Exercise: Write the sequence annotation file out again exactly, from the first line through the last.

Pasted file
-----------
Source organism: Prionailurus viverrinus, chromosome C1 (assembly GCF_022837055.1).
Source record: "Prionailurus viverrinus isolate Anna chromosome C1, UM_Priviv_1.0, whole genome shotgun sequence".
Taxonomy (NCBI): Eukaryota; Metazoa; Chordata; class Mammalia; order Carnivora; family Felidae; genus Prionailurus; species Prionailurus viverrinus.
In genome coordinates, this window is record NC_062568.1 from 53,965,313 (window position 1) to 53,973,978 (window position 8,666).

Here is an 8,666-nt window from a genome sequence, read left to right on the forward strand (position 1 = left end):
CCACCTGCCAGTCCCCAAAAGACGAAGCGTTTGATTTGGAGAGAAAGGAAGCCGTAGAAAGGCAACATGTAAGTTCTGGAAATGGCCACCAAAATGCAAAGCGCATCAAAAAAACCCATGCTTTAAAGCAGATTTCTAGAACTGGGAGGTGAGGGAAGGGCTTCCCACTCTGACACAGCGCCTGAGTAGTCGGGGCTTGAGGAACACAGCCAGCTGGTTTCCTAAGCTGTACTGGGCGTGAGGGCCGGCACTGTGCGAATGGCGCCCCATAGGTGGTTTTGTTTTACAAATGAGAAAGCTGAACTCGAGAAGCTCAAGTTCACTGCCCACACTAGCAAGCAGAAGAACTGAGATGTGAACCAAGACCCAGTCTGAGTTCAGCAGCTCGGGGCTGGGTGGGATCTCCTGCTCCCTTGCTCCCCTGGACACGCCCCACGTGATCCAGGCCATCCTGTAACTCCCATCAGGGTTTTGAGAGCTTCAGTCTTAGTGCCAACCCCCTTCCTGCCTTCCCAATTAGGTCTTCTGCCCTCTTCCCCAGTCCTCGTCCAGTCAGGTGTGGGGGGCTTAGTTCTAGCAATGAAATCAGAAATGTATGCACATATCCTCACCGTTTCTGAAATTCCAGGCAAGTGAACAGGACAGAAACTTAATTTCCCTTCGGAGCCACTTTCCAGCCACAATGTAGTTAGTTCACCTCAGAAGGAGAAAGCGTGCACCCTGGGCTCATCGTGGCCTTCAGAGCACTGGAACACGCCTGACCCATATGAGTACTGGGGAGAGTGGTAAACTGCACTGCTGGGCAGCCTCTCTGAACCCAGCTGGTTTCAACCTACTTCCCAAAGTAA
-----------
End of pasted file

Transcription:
Source organism: Prionailurus viverrinus, chromosome C1 (assembly GCF_022837055.1).
Source record: "Prionailurus viverrinus isolate Anna chromosome C1, UM_Priviv_1.0, whole genome shotgun sequence".
Taxonomy (NCBI): Eukaryota; Metazoa; Chordata; class Mammalia; order Carnivora; family Felidae; genus Prionailurus; species Prionailurus viverrinus.
In genome coordinates, this window is record NC_062568.1 from 53,965,313 (window position 1) to 53,973,978 (window position 8,666).

Here is an 8,666-nt window from a genome sequence, read left to right on the forward strand (position 1 = left end):
CCACCTGCCAGTCCCCAAAAGACGAAGCGTTTGATTTGGAGAGAAAGGAAGCCGTAGAAAGGCAACATGTAAGTTCTGGAAATGGCCACCAAAATGCAAAGCGCATCAAAAAAACCCATGCTTTAAAGCAGATTTCTAGAACTGGGAGGTGAGGGAAGGGCTTCCCACTCTGACACAGCGCCTGAGTAGTCGGGGCTTGAGGAACACAGCCAGCTGGTTTCCTAAGCTGTACTGGGCGTGAGGGCCGGCACTGTGCGAATGGCGCCCCATAGGTGGTTTTGTTTTACAAATGAGAAAGCTGAACTCGAGAAGCTCAAGTTCACTGCCCACACTAGCAAGCAGAAGAACTGAGATGTGAACCAAGACCCAGTCTGAGTTCAGCAGCTCGGGGCTGGGTGGGATCTCCTGCTCCCTTGCTCCCCTGGACACGCCCCACGTGATCCAGGCCATCCTGTAACTCCCATCAGGGTTTTGAGAGCTTCAGTCTTAGTGCCAACCCCCTTCCTGCCTTCCCAATTAGGTCTTCTGCCCTCTTCCCCAGTCCTCGTCCAGTCAGGTGTGGGGGGCTTAGTTCTAGCAATGAAATCAGAAATGTATGCACATATCCTCACCGTTTCTGAAATTCCAGGCAAGTGAACAGGACAGAAACTTAATTTCCCTTCGGAGCCACTTTCCAGCCACAATGTAGTTAGTTCACCTCAGAAGGAGAAAGCGTGCACCCTGGGCTCATCGTGGCCTTCAGAGCACTGGAACACGCCTGACCCATATGAGTACTGGGGAGAGTGGTAAACTGCACTGCTGGGCAGCCTCTCTGAACCCAGCTGGTTTCAACCTACTTCCCAAAGTAA